The hotly anticipated new novel from the internationally bestselling author of The Bone Clocks and Cloud Atlas. Utopia Avenue may be the most extraordinary British band you've never heard of. Emerging from London's psychedelic scene in 1967 and fronted by folksinger Elf Holloway, guitar demigod Jasper de Zoet and blues bassist Dean Moss, Utopia Avenue released only two LPs during its brief blazing journey from the clubs of Soho and draughty ballrooms to Top of the Pops and the Top 10; to Amsterdam, Rome and a fateful American fortnight in the autumn of 1968. David Mitchell's new novel is the story of Utopia Avenue and its age; of riots in the street and revolutions in the head; of drugs and thugs, schizophrenia, love, sex, grief, art; of the families we choose and the ones we don't; of fame's Faustian pact and stardom's wobbly ladder. Do we change the world or does the world change us? Utopia means 'nowhere' but might it be somewhere, if only we knew how to look?
A headlong adrenaline-rush of a new novel from one of our most beloved and original writers: Slade House, which has its origins in Mitchell's famously Twitter-released short story last year, is his most entertaining and accessible novel yet. A cycle of linked ghost stories perfect for any dark and stormy night. An ordinary road in a town like yours: bus routes and red-brick houses. A dank narrow alley, easy to miss, even when you're looking for it. A small black metal door set into the wall: no handle, no keyhole, but at your touch it opens onto a sunlit garden, sloping up to a house that doesn't quite make sense... Go through, and the door closes discreetly behind you. In David Mitchell's exhilarating new novel, five "guests" separated by nine years enter Slade House for a brief visit--only to vanish without trace from the outside world. Who draws them to the heart of Slade House, and why is the house missing from maps? Beginning in 1979 and ending in 2015, these five interlacing narratives will enchant Mitchell's readers, old and new, with a signature blend of mystery, realism and the supernatural.
Winner of the Mail on Sunday/John Llewellyn Rhys Prize. A magnificent achievement and an engrossing experience, David Mitchell's first novel announced the arrival of one of the most exciting writers of the twenty-first century. An apocalyptic cult member carries out a gas attack on a rush-hour metro, but what links him to a jazz buff in downtown Tokyo? Or to a Mongolian gangster, a woman on a holy mountain who talks to a tree, and a late night New York DJ? Set at the fugitive edges of Asia and Europe, Ghostwritten weaves together a host of characters, their interconnected destinies determined by the inescapable forces of cause and effect.
“The novelist who’s been showing us the future of fiction” (The Washington Post), David Mitchell delivers a kaleidoscopic, serpentine masterpiece that navigates between characters, eras, and realms of possibility to weave its astonishing spell. An eloquent conjurer of intricate, interconnected tales, a genre-bending daredevil, and a master prose stylist—David Mitchell has outdone himself. The Bone Clocks is a hypnotic Rubik’s cube of a novel that begs to be taken apart and put back together long after the final piece is fit into place. Following a scalding row with her mother, fifteen year-old Holly Sykes slams the door on her old life. But Holly is no typical teenage runaway: a sensitive child once contacted by voices she knew only as “the radio people,” Holly is a lightning rod for psychic phenomena. Now, as she wanders deeper into the English countryside, visions and coincidences reorder her reality until they assume the aura of a nightmare brought to life. For Holly has caught the attention of a cabal of dangerous mystics—and their enemies. But her lost weekend is merely the prelude to a shocking disappearance that leaves her family irrevocably scarred. This unsolved mystery will echo through every decade of Holly’s life, affecting all the people Holly loves—even the ones who are not yet born. A Cambridge scholarship boy grooming himself for wealth and influence; a conflicted father who feels alive only while reporting from Occupied Iraq; a middle-aged writer mourning his exile from the bestseller list: all have a part to play in this surreal, invisible war on the margins of our world. From the medieval Swiss Alps to the nineteenth century Australian bush, from a hotel in Shanghai to a Manhattan townhouse in the near future, their stories come together in moments of everyday grace and extraordinary wonder.
Shortlisted for the Booker Prize 2001 The second novel from the critically-acclaimed author of GHOSTWRITTEN and CLOUD ATLAS. As Eiji Miyake's twentieth birthday nears, he arrives in Tokyo with a mission - to locate the father he has never met. So begins a search that takes him into the seething city's underworld, its lost property offices and video arcades, and on a journey that zigzags from reality to the realm of dreams. But until Eiji has fallen in love and exorcised his childhood demons, the belonging he craves will remain, tantalizingly, just beyond his grasp.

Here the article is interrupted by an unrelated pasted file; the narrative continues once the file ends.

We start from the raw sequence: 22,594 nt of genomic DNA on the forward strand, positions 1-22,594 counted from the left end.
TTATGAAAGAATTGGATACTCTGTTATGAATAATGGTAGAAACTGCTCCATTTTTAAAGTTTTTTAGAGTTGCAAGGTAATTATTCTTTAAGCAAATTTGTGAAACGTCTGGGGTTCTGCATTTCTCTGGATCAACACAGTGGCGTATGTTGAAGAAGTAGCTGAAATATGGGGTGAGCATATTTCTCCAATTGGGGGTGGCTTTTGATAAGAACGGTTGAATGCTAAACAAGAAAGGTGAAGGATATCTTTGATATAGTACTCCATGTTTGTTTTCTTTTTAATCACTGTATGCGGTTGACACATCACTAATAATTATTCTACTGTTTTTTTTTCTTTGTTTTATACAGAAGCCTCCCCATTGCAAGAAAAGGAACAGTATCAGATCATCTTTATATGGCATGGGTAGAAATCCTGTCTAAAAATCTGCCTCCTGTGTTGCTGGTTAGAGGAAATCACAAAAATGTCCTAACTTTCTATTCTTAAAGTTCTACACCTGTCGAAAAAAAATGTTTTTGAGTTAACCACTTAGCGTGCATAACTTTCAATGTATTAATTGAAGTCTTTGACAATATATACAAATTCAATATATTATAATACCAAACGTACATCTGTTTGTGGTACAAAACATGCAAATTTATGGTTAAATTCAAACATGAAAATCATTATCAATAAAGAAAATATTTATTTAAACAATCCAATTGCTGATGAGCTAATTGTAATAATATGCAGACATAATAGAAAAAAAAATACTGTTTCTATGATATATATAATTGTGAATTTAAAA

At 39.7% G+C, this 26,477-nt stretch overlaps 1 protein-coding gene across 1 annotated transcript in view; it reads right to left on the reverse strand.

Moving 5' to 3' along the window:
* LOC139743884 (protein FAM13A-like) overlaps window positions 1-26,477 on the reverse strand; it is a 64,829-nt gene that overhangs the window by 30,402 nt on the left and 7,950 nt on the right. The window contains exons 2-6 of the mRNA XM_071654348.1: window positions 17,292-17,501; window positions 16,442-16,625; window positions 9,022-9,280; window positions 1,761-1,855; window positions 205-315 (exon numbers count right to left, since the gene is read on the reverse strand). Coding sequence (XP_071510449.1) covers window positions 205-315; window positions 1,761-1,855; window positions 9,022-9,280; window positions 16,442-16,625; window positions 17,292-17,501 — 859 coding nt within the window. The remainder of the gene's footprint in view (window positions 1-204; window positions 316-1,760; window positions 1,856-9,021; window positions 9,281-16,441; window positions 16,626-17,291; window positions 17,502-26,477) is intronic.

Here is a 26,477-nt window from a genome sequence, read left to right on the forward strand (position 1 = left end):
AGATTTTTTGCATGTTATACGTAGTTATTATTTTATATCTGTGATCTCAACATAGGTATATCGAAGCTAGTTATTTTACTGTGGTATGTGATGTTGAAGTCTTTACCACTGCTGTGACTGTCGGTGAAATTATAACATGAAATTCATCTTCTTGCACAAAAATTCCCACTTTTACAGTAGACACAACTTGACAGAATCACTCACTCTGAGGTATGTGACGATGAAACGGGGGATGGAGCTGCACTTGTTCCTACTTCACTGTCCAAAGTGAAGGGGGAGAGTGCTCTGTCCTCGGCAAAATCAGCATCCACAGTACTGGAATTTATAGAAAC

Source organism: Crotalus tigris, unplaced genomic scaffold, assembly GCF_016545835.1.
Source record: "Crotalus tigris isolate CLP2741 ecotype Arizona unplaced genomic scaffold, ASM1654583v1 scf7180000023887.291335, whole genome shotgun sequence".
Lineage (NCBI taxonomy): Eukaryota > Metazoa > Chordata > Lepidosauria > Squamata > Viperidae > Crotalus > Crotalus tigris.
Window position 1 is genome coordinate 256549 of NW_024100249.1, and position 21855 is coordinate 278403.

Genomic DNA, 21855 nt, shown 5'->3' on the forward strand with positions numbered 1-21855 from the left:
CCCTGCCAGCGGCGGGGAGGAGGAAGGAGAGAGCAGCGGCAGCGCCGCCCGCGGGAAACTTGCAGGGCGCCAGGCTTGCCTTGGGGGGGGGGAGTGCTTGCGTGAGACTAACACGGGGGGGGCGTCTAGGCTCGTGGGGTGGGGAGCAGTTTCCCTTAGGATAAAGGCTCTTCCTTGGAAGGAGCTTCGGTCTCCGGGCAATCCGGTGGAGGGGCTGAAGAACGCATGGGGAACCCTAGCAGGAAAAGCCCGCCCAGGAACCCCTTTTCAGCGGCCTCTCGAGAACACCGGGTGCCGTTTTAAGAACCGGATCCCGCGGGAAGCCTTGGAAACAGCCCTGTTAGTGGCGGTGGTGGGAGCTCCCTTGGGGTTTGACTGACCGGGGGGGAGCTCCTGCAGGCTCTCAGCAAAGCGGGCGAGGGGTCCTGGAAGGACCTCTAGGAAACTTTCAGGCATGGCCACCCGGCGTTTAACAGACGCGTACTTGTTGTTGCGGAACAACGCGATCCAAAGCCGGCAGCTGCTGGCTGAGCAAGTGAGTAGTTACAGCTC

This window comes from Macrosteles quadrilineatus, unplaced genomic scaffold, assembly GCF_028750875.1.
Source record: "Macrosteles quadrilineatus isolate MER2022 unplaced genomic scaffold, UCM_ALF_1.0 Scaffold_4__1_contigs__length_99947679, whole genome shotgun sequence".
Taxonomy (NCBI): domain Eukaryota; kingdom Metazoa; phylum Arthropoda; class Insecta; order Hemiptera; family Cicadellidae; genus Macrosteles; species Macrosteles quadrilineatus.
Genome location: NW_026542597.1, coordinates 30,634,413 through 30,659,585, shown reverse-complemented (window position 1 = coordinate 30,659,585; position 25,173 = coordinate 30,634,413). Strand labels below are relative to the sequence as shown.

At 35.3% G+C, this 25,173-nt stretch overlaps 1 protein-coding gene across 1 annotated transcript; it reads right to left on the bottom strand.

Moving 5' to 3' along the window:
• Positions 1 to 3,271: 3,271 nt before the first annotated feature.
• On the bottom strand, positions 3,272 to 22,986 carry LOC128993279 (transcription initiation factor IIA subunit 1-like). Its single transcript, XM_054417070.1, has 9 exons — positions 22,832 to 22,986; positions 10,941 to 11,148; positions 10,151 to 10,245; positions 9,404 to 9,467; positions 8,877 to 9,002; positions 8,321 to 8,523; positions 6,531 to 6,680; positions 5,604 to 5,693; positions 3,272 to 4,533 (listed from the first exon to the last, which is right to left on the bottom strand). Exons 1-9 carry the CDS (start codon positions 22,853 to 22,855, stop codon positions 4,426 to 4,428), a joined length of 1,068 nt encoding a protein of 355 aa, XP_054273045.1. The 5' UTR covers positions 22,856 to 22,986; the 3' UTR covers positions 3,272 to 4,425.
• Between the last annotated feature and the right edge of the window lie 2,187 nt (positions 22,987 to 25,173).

By the New York Times bestselling author of The Bone Clocks and Cloud Atlas | Longlisted for the Man Booker Prize In 2007, Time magazine named him one of the most influential novelists in the world. He has twice been short-listed for the Man Booker Prize. The New York Times Book Review called him simply “a genius.” Now David Mitchell lends fresh credence to The Guardian’s claim that “each of his books seems entirely different from that which preceded it.” The Thousand Autumns of Jacob de Zoet is a stunning departure for this brilliant, restless, and wildly ambitious author, a giant leap forward by even his own high standards. A bold and epic novel of a rarely visited point in history, it is a work as exquisitely rendered as it is irresistibly readable. The year is 1799, the place Dejima in Nagasaki Harbor, the “high-walled, fan-shaped artificial island” that is the Japanese Empire’s single port and sole window onto the world, designed to keep the West at bay; the farthest outpost of the war-ravaged Dutch East Indies Company; and a de facto prison for the dozen foreigners permitted to live and work there. To this place of devious merchants, deceitful interpreters, costly courtesans, earthquakes, and typhoons comes Jacob de Zoet, a devout and resourceful young clerk who has five years in the East to earn a fortune of sufficient size to win the hand of his wealthy fiancée back in Holland. But Jacob’s original intentions are eclipsed after a chance encounter with Orito Aibagawa, the disfigured daughter of a samurai doctor and midwife to the city’s powerful magistrate. The borders between propriety, profit, and pleasure blur until Jacob finds his vision clouded, one rash promise made and then fatefully broken. The consequences will extend beyond Jacob’s worst imaginings. As one cynical colleague asks, “Who ain’t a gambler in the glorious Orient, with his very life?” A magnificent mix of luminous writing, prodigious research, and heedless imagination, The Thousand Autumns of Jacob de Zoet is the most impressive achievement of its eminent author. Praise for The Thousand Autumns of Jacob de Zoet “A page-turner . . . [David] Mitchell’s masterpiece; and also, I am convinced, a masterpiece of our time.”—Richard Eder, The Boston Globe “An achingly romantic story of forbidden love . . . Mitchell’s incredible prose is on stunning display. . . . A novel of ideas, of longing, of good and evil and those who fall somewhere in between [that] confirms Mitchell as one of the more fascinating and fearless writers alive.”—Dave Eggers, The New York Times Book Review “The novelist who’s been showing us the future of fiction has published a classic, old-fashioned tale . . . an epic of sacrificial love, clashing civilizations and enemies who won’t rest until whole family lines have been snuffed out.”—Ron Charles, The Washington Post “By any standards, The Thousand Autumns of Jacob de Zoet is a formidable marvel.”—James Wood, The New Yorker “A beautiful novel, full of life and authenticity, atmosphere and characters that breathe.”—Maureen Corrigan, NPR Look for special features inside. Join the Random House Reader’s Circle for author chats and more. From the Trade Paperback edition.